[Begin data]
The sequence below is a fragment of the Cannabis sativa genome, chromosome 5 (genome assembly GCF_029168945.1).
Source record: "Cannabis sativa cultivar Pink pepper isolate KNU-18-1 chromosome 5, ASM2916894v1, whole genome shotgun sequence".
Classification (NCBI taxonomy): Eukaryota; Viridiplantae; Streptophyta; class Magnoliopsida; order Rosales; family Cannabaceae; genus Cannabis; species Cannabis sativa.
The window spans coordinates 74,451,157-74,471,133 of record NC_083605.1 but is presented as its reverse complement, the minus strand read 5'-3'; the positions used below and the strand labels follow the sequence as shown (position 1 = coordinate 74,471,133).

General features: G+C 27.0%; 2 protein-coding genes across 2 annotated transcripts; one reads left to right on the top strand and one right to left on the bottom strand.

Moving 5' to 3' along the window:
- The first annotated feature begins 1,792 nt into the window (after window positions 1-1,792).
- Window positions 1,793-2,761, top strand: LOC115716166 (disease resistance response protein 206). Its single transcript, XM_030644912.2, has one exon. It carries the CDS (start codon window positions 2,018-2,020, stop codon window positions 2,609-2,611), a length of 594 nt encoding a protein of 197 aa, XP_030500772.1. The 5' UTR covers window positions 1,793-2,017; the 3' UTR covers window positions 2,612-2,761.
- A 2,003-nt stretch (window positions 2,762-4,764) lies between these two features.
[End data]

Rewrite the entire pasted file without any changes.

The sequence below is a fragment of the Cannabis sativa genome, chromosome 5 (genome assembly GCF_029168945.1).
Source record: "Cannabis sativa cultivar Pink pepper isolate KNU-18-1 chromosome 5, ASM2916894v1, whole genome shotgun sequence".
Classification (NCBI taxonomy): Eukaryota; Viridiplantae; Streptophyta; class Magnoliopsida; order Rosales; family Cannabaceae; genus Cannabis; species Cannabis sativa.
The window spans coordinates 74,451,157-74,471,133 of record NC_083605.1 but is presented as its reverse complement, the minus strand read 5'-3'; the positions used below and the strand labels follow the sequence as shown (position 1 = coordinate 74,471,133).

General features: G+C 27.0%; 2 protein-coding genes across 2 annotated transcripts; one reads left to right on the top strand and one right to left on the bottom strand.

Moving 5' to 3' along the window:
- The first annotated feature begins 1,792 nt into the window (after window positions 1-1,792).
- Window positions 1,793-2,761, top strand: LOC115716166 (disease resistance response protein 206). Its single transcript, XM_030644912.2, has one exon. It carries the CDS (start codon window positions 2,018-2,020, stop codon window positions 2,609-2,611), a length of 594 nt encoding a protein of 197 aa, XP_030500772.1. The 5' UTR covers window positions 1,793-2,017; the 3' UTR covers window positions 2,612-2,761.
- A 2,003-nt stretch (window positions 2,762-4,764) lies between these two features.